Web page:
Bone Broth - How to
Bone broth has become very popular over the past few years. It is an easy and traditional way to add both flavor and nutrients to home cooked meals. The rise in popularity has been linked to broth's ability to improve gut health and modulate inflammatory conditions. Plus it gives food a delicious, rich flavor that can only come from good home made stock. Here's a quick and easy recipe to make chicken bone broth.
Ingredients and Equipment:
1 whole pasture-raised chicken, thawed if previously frozen
2 pasture-raised chicken feet (optional)
1 tablespoon naturally fermented apple cider vinegar with the mother
Chopped carrots, onion, celery (optional)
Filtered water to cover
Equipment: Slow cooker, fine mesh strainer, wide mouth funnel, mason jars
Place chicken in the slow cooker. Cover with water. Cook until chicken is done through, approximately 3-4 hours on high or 5-6 hours on low. Remove chicken to a plate and allow to cool enough to handle. Keep all water in the slow cooker. Remove all meat from the chicken and keep for use in soups, enchiladas, chicken salad, chicken pot pie, etc. Return all bones and cartilage to the slow cooker. Add the apple cider vinegar, veggies, and feet if using. Add more water if needed. Set the slow cooker to high for an hour or two. Turn it to low temperature when it begins to bubble. If any scum rises to the top skim this off and discard. When making broth from our chickens there is very little to no scum to skim. Let the broth cook on low for about 24 hours, stirring occasionally.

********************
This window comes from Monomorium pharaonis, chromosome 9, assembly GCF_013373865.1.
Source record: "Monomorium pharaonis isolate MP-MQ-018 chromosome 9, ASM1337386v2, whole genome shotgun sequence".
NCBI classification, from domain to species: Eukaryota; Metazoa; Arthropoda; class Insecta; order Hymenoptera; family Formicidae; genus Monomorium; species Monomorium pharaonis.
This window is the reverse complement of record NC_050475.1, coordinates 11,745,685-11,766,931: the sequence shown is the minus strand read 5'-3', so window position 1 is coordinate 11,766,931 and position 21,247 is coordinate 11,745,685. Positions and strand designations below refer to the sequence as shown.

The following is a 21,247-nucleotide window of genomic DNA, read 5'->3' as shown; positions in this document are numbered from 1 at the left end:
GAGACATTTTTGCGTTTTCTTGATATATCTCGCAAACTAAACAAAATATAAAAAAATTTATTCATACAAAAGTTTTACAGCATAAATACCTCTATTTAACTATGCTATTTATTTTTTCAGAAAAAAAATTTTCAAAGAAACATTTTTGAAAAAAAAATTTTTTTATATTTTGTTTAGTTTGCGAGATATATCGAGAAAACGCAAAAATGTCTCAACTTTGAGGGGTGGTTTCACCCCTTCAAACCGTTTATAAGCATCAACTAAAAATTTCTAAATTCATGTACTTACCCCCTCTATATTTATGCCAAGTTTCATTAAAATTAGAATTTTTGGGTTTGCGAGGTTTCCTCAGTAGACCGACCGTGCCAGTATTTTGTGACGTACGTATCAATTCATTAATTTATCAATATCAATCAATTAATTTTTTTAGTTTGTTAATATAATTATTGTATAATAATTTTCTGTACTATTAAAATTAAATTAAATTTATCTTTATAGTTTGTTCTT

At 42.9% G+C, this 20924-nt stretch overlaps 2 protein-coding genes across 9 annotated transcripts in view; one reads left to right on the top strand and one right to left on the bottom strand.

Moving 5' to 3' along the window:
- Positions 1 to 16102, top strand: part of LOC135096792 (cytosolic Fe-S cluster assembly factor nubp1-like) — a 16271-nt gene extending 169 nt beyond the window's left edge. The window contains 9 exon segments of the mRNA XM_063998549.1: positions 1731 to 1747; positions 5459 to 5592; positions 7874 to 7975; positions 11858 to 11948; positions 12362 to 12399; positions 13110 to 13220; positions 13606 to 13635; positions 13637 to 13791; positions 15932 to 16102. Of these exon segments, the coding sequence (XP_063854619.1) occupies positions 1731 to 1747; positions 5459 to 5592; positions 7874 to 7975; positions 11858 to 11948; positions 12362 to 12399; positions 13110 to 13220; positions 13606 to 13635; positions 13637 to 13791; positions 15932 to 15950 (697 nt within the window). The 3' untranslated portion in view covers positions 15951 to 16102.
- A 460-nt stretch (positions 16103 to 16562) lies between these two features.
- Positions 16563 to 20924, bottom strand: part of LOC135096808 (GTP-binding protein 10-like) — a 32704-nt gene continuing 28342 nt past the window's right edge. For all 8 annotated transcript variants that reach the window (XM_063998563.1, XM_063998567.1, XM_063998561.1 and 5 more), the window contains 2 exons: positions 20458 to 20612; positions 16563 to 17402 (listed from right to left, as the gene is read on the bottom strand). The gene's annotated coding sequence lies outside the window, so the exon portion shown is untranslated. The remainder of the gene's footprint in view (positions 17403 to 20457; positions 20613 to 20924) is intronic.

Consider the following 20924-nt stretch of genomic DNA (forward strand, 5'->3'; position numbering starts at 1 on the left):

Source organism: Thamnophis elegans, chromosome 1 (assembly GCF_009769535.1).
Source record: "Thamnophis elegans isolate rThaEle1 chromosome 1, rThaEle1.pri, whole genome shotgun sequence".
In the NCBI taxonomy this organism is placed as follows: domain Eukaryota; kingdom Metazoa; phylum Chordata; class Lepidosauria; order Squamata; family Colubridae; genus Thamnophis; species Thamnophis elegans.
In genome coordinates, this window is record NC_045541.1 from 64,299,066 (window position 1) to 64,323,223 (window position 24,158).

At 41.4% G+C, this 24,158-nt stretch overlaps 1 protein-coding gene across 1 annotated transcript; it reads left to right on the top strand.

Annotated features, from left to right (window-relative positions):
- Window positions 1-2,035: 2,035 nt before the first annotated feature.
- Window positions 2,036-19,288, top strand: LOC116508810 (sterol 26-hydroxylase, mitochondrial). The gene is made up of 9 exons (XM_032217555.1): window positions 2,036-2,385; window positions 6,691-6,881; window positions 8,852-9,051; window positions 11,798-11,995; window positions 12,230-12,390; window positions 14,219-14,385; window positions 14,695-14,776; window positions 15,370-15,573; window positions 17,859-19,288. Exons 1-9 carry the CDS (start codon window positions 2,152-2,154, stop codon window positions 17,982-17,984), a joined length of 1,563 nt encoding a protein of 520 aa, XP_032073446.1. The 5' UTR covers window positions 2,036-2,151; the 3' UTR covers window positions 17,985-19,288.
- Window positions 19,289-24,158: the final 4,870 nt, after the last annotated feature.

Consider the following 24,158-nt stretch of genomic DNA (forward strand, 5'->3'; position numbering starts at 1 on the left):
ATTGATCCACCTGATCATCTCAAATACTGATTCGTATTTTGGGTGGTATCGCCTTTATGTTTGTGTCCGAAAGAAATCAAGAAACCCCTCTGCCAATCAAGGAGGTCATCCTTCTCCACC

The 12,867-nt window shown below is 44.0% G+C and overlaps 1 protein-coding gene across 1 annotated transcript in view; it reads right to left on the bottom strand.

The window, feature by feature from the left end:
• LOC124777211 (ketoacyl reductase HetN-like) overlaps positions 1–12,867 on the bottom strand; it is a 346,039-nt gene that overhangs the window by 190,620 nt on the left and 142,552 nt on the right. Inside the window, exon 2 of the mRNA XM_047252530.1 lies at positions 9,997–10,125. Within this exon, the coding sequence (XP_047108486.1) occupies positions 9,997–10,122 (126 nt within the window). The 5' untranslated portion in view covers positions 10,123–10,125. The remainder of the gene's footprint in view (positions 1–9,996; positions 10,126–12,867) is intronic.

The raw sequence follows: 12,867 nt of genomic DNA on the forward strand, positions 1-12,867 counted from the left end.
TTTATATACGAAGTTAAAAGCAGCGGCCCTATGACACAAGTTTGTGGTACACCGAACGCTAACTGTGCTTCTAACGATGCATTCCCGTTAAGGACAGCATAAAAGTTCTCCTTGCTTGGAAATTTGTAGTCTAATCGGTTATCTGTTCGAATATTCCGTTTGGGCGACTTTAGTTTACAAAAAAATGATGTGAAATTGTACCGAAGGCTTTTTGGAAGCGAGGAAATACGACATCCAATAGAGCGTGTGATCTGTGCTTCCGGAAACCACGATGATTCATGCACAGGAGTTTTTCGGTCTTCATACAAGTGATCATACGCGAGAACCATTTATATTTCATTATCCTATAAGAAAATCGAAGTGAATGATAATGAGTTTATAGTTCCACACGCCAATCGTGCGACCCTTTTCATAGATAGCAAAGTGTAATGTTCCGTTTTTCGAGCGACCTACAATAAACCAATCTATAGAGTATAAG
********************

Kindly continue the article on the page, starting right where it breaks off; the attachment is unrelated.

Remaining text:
After 24 hours turn off the slow cooker. Remove the bones with a slotted spoon. Dip out the broth with a measuring cup and pour through the mesh strainer into a mason jar. (I like to use the large 1/2 gallon jars). The broth is now ready to use. After it cools keep it in the refrigerator for up to 5 days. After that move it to the freezer for long term storage. A layer of fat will solidify on the top once refrigerated. This fat can be mixed in to use with the broth or discarded depending on your preference and dietary goals. I choose not to salt my broths until I use them.
Ways to use: Drink a cup of warm salted broth. Use broth in soups and stews. Cook vegetables, beans, grains, and meats in the broth. Add to smoothies (I know that sounds weird but it's actually good!) Broth is truly an indispensable ingredient for the home cook.